US researchers make a breakthrough in future nanorobot technology

A team of US researchers have identified specialised self-propelled, microscopic particles that may be the perfect candidate for future nanorobot technology.

The discovery, accomplished by a team of researchers at the University of Colorado Boulder, has potentially distinguished the perfect base in which to manufacture the next generation of nanorobot technology, with these novel particles – named nanoswimmers – comprised of characteristics that make them highly versatile and ideal for a range of applications.

The nanoswimmers have been demonstrated to escape from mazes up to 20 times quicker than comparable passive particles, possibly making them ideal in fields such as industrial clean-up operations and medication delivery. Nanorobot technology containing nanoswimmers could, theoretically, be employed to deliver drugs to specific areas of the body, enhance water filtration, or even remediate contaminated soil, as they display proficiency in escaping cavities within maze-like structures.

The research is published in the Proceedings of the National Academy of Sciences.

Daniel Schwartz, the senior author of the research and a Glenn L. Murphy Endowed Professor of chemical and biological engineering, said: “This is the discovery of an entirely new phenomenon that points to a broad potential range of applications.”

A discovery 20 years in the making

Theoretical physicists discovered nanoswimmers around two decades ago, and although they captivated scientists’ imaginations with their potential purposes, due to being difficult to observe, they have not been realised yet as researchers have been unable to model their movement.

Nanoswimmers – also known as Janus particles – are minuscule spherical particles comprised of silica or polymer, containing different chemical properties on each side of the sphere. One of the hemispheres of the particle instigates chemical reactions, while the other does not, generating a chemical field that enables the particle to consume energy from the environment, converting it into self-propulsion.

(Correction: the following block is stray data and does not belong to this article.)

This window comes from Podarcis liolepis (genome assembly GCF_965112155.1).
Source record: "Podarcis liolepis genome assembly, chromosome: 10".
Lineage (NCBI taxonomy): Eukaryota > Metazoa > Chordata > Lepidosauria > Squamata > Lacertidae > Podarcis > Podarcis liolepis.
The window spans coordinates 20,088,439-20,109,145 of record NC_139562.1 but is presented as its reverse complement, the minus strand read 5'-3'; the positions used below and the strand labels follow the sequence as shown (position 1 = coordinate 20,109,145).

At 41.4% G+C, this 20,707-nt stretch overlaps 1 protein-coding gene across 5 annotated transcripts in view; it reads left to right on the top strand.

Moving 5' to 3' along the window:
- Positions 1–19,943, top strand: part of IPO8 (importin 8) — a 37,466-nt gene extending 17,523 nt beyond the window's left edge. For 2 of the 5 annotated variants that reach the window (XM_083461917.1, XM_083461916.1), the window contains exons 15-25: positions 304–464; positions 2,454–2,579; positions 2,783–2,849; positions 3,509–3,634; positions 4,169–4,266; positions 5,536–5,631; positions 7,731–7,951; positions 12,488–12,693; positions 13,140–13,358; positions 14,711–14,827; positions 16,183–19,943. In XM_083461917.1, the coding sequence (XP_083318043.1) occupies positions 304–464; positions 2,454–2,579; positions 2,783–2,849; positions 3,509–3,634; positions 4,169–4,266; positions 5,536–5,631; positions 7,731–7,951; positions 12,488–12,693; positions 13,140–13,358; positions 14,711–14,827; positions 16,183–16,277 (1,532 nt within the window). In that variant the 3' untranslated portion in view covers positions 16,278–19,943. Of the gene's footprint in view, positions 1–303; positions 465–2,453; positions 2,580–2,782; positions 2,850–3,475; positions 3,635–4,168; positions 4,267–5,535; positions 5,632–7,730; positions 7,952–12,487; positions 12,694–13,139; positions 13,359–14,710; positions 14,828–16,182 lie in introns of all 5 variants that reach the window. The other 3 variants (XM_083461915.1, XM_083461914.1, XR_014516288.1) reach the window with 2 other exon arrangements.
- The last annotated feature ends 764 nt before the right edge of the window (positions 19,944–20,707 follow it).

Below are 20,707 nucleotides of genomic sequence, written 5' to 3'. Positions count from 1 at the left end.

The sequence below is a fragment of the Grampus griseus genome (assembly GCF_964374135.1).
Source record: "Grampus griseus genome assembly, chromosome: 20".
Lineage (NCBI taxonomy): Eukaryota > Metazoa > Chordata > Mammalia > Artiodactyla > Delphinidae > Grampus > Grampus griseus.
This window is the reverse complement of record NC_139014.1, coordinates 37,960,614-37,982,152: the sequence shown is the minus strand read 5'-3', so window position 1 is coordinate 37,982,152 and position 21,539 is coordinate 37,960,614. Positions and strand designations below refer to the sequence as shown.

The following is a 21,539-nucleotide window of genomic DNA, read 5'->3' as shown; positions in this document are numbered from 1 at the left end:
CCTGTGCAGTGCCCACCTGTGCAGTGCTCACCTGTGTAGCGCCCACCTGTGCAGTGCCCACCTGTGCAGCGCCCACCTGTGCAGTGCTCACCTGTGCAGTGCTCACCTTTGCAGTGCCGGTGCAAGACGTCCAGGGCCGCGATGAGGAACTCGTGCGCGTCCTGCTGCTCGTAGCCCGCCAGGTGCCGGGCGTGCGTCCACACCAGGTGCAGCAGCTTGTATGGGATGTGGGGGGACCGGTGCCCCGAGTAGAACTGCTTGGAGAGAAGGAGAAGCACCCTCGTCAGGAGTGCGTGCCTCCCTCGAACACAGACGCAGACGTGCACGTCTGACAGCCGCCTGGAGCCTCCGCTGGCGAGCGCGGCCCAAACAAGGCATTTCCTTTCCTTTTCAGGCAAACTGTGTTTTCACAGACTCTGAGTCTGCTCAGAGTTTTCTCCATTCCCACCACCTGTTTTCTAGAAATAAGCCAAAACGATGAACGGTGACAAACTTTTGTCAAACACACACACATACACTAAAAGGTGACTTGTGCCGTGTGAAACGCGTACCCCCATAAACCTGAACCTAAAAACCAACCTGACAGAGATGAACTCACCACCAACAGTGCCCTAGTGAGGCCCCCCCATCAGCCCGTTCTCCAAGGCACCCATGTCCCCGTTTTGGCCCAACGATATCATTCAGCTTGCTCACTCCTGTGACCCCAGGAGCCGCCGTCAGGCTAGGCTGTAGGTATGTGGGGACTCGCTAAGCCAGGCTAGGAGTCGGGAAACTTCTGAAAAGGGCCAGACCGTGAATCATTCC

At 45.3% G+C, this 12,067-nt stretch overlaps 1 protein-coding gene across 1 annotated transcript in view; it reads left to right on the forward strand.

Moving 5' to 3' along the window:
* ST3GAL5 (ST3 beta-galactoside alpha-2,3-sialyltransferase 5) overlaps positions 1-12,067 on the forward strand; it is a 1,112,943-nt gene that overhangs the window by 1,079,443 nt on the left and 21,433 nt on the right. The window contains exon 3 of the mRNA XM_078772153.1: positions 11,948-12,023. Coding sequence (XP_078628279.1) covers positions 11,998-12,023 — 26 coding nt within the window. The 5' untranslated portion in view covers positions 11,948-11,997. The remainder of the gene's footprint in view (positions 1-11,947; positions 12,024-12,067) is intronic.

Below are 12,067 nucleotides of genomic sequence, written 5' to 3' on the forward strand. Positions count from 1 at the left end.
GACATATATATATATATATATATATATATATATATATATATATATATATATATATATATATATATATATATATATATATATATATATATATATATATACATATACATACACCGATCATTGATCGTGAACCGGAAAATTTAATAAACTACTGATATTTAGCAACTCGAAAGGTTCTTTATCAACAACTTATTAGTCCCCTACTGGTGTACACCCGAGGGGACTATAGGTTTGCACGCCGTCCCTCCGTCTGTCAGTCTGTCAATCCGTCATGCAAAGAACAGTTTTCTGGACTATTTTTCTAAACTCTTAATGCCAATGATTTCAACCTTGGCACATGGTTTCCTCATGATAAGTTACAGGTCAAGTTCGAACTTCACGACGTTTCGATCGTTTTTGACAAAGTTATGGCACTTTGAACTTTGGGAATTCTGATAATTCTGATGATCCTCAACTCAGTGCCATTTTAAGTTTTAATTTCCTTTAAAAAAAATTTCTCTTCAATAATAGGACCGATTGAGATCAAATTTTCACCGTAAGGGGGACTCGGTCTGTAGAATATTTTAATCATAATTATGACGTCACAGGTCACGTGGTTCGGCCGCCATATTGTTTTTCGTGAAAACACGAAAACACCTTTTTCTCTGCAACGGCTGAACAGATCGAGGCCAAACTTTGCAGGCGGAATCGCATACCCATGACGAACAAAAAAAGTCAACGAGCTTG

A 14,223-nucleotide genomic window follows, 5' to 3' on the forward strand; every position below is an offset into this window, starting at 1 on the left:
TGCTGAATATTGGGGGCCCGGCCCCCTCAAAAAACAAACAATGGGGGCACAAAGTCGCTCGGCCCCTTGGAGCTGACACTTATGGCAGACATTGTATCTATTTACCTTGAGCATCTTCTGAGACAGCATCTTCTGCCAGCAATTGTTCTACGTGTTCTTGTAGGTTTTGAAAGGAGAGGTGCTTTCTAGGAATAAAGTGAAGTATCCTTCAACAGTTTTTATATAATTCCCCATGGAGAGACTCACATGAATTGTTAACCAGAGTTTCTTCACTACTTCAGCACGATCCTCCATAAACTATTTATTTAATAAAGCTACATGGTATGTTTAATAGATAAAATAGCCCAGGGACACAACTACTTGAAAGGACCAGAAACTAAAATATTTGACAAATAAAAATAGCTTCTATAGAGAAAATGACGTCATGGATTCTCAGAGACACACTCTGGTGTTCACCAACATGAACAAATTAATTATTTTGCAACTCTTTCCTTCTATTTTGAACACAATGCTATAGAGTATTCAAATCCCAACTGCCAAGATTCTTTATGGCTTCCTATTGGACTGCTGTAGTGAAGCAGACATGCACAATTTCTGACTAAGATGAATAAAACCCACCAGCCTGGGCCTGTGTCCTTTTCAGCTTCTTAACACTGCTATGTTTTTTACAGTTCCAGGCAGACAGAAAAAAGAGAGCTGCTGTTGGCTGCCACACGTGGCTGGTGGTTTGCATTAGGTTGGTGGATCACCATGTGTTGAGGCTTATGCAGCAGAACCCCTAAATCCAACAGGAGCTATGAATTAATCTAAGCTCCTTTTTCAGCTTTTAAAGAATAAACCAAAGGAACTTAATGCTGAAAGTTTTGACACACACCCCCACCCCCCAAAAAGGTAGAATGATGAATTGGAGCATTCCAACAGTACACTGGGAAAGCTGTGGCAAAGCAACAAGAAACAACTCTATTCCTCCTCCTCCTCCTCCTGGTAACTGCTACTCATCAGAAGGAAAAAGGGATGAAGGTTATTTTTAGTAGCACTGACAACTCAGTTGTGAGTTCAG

“In biology and living organisms, cell propulsion is the dominant mechanism that causes motion to occur, and yet, in engineered applications, it’s rarely used. Our work suggests that there is a lot we can do with self-propulsion,” said Schwartz.

Passive particles – known as Brownian particles – display random movement, with the team converting these passive Brownian particles into Janus particles to conduct their research, subsequently making the resulting nanoswimmers navigate a maze made of a porous medium, comparing the efficiency and effectiveness between the two particles.

The Janus nanoswimmer particles were 20 times more effective at escaping cavities than the Brownian particles, strategically searching for holes along the cavity wall, which allowed them to escape much quicker, with their self-propulsion providing them with an energy boost to exit the holes.

“We know we have a lot of applications for nanorobot technology, especially in very confined environments, but we didn’t really know how they move and what the advantages are compared to traditional Brownian particles. That’s why we started a comparison between these two and we found that nanoswimmers are able to use a totally different way to search around these maze environments,” said Haichao Wu, lead author of the paper and graduate student in chemical and biological engineering.

The framework for nanorobot technology

Although extremely diminutive – around 250 nanometres (much smaller than the head of a pin), they are scalable, meaning they could be fashioned into nanorobot technology that could navigate labyrinths of human tissue to deliver medication or permeate the earth to eradicate environmentally hazardous pollutants.

nanoswimmers
© iStock/wildpixel

Next, the researchers strived to understand how nanoswimmers behave in larger groups within smaller environments or when collaborating with passive particles, which was arduous due to observing and understanding their 3D movement within a maze-like material being incredibly difficult.

“In open environments, nanoswimmers are known to display emergent behaviour – behaviour that is more than the sum of its parts – that mimics the swarming motion of flocks of birds or schools of fish. That’s been a lot of the impetus for studying them,” said Schwartz.

The team conquered this obstacle by employing refractive index liquid in the porous medium – a liquid that modifies how fast light travels through a material – which made the maze visible to the researchers, who used the technique of double-helix point spread function microscopy to observe the movement of the particles. This allowed the researchers to track the 3D trajectories of the particles, from which they could extrapolate the data into a visual representation, providing a comprehensive analysis of their behaviour and movement.

“This paper is the first step: It provides a model system and the imaging platform that enables us to answer these questions,” said Wu. “The next step is to use this model with a larger population of nanoswimmers to study how they are able to interact with each other in a confined environment.”

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